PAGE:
Context: With the Insurance Regulatory and Development Authority of India (Irdai) increasing the maximum number of tie-ups for corporate agents and insurance marketing firms, insurance companies are approaching microfinance institutions for partnerships to leverage their last-mile connectivity for deeper penetration into the rural market.
About Microfinance and Microfinance Institutions:
- Microfinance is a form of financial service which provides small loans and other financial services to poor and low-income households.
- The definition of “small loans” varies between countries.
- In India, all loans that are below Rs. 1 lakh can be considered as microloans.
- Microcredit is delivered through a variety of institutional channels viz:
- Scheduled commercial banks (SCBs) (including small finance banks (SFBs) and regional rural banks (RRBs)).
- Cooperative banks.
- Non-banking financial companies (NBFCs).
- Microfinance institutions (MFIs) registered as NBFCs as well as in other forms.
- MFIs are financial companies that provide small loans to people who do not have any access to banking facilities.
- MFI promotes financial inclusion which enables the poor and low-income households to come out of poverty, increase their income levels and improve overall living standards.
- It can facilitate achievement of national policies that target poverty reduction, women empowerment, assistance to vulnerable groups, and improvement in the standards of living.
Significance of Microfinance Institutions:
- It makes credit available easily thereby bettering the income and employment scenario.
- It helps in serving the under-financed sections such as women, unemployed people and those with disabilities.
- It helps low-income households to stabilize their income flows and save for future needs.
- In good times, microfinance helps families and small businesses to prosper, and at times of crisis it can help them cope and rebuild.
- Families benefiting from microloans are more likely to provide better and continued education for their children.
Challenges of MFI:
- Inadequate Data: Despite the fact that total loan accounts have been rising, it is unclear how these loans will actually affect clients’ levels of poverty because the available information is dispersed.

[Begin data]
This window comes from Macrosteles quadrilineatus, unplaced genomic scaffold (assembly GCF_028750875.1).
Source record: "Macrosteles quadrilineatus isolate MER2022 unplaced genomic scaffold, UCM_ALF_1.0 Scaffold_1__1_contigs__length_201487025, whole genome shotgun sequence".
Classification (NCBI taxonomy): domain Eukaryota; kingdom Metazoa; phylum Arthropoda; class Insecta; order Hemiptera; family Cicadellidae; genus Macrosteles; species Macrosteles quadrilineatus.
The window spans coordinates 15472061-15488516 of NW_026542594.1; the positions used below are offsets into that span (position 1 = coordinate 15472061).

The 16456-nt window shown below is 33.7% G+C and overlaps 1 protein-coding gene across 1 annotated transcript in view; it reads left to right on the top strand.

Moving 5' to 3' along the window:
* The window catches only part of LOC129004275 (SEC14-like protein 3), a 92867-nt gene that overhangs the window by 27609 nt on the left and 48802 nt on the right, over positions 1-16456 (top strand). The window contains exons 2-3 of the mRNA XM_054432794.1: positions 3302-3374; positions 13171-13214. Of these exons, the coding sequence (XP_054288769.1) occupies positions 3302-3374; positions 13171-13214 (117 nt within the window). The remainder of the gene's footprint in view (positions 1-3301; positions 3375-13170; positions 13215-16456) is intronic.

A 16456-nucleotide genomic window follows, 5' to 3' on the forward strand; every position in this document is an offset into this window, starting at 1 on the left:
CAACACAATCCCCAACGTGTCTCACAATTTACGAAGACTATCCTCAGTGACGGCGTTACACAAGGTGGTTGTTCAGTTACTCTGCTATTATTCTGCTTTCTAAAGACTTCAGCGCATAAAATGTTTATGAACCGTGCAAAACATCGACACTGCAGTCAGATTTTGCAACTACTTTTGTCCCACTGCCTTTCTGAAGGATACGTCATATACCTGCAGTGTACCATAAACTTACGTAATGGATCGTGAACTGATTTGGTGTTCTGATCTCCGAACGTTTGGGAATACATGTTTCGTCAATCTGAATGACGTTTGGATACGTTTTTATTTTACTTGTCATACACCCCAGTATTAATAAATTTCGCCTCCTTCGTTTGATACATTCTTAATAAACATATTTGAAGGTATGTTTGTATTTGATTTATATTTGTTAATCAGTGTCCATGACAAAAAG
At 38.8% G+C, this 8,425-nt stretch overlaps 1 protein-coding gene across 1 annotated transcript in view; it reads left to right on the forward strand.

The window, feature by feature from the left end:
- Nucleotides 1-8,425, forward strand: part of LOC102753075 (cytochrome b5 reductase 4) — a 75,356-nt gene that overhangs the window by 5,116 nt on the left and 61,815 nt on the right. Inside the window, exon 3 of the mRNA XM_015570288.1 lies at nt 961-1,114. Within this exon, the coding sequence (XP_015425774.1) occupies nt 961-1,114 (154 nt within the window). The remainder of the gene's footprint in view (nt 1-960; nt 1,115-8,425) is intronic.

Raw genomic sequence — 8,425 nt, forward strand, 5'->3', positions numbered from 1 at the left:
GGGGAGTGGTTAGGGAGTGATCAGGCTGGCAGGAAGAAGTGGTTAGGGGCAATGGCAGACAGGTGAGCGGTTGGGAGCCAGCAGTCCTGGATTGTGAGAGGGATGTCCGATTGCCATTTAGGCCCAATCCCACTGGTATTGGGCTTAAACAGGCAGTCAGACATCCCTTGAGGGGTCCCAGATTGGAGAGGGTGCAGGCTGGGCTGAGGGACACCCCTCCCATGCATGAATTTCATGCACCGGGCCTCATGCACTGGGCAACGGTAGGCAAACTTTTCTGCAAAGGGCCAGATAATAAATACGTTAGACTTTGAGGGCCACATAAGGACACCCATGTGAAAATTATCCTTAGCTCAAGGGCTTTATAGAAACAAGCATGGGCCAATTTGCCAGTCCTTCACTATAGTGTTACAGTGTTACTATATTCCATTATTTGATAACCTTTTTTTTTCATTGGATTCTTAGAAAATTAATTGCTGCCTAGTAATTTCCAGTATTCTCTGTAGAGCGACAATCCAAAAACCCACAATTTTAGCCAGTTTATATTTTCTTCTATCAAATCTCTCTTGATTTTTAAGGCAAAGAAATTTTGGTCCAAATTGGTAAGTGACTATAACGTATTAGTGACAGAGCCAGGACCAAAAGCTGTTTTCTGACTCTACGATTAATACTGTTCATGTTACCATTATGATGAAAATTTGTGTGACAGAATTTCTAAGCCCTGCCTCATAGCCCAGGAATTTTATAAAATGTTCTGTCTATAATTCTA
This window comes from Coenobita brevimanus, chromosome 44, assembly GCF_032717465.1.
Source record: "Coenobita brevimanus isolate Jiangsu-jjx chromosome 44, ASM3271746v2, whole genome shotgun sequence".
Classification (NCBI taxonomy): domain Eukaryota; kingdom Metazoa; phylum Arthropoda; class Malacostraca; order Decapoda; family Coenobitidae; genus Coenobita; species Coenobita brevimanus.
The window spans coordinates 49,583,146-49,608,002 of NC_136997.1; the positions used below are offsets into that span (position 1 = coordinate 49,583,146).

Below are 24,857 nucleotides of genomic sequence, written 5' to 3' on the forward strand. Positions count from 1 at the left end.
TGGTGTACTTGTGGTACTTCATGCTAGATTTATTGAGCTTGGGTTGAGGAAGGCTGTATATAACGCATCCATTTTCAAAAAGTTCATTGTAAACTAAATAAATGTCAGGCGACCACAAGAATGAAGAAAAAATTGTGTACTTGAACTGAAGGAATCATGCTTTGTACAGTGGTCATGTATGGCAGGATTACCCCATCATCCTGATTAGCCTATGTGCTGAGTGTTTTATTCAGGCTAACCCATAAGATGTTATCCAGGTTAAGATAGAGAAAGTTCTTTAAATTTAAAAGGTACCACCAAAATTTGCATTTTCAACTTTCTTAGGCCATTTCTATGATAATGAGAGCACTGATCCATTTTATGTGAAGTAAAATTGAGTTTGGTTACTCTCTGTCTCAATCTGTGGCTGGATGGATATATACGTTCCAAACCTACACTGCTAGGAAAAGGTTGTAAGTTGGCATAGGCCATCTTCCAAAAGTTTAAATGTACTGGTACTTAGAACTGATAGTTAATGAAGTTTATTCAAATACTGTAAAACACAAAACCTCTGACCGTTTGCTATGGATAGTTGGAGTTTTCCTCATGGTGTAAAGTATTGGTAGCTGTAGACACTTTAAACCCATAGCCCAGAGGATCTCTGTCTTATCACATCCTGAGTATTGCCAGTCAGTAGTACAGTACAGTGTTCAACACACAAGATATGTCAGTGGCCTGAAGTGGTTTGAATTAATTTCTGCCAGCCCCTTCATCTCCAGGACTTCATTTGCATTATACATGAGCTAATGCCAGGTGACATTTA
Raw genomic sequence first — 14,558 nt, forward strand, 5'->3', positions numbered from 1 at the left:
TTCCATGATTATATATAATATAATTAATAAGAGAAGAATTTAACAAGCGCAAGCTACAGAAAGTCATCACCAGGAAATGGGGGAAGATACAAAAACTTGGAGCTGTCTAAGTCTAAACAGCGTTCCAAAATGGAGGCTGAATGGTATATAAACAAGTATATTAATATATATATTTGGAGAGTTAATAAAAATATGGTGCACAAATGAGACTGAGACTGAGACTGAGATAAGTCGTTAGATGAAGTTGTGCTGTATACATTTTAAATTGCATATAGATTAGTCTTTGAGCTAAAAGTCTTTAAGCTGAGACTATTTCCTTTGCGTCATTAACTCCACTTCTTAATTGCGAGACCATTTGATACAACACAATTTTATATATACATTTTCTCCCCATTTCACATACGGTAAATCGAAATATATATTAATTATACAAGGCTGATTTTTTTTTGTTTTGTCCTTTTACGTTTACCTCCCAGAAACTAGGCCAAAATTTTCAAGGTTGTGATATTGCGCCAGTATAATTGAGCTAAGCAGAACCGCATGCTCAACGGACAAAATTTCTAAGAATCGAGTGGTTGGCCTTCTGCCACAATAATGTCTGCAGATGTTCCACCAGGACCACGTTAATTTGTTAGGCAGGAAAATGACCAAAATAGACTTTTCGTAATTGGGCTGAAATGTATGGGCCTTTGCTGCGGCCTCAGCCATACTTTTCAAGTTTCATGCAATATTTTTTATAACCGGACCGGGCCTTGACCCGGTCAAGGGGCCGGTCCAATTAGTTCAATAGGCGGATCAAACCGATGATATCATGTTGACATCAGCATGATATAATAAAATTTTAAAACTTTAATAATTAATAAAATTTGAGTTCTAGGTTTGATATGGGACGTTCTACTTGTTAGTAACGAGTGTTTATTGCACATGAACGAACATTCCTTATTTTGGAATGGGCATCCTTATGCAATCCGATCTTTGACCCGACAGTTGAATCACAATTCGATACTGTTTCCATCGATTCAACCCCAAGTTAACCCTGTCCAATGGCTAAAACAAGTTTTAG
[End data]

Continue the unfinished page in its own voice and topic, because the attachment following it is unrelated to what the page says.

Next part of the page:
- Over-indebtedness: The two main issues that are straining the microfinance sector in India are the expanding trend of consumers taking out multiple loans and ineffective risk management.
- The microfinance industry offers loans with no security, which raises the possibility of bad debts.
- Eroding social objective: The social goal of MFIs—to enhance the lives of society’s marginalised groups—seems to have been weakening over time as they pursue development and profitability.
- Regulatory Issues: Microfinance institutions have entirely different needs and organisational structures than other traditional lending institutions.
- The microfinance sector is finding it difficult to survive due to a lack of an adequate regulatory framework.
- Poor structuring of organization: Lack of standardised data and fraud management system creates more NPAs and affects the credibility of the institution.
- Lending for Non-income Generating Purposes: The percentage of loans used for non-income generating purposes may be significantly greater than the RBI’s limit of 30% of the MFI’s total loans.
MFIs should concentrate on developing a scalable and sustainable microfinance strategy with a clear mission for both economic and social welfare. The microfinance institutions should be encouraged by RBI to use a “social impact scorecard” to track their social impact. Best usage of technological integration will be able to assist MFIs in providing services as well as repayment collection processes.
Source: Financial Express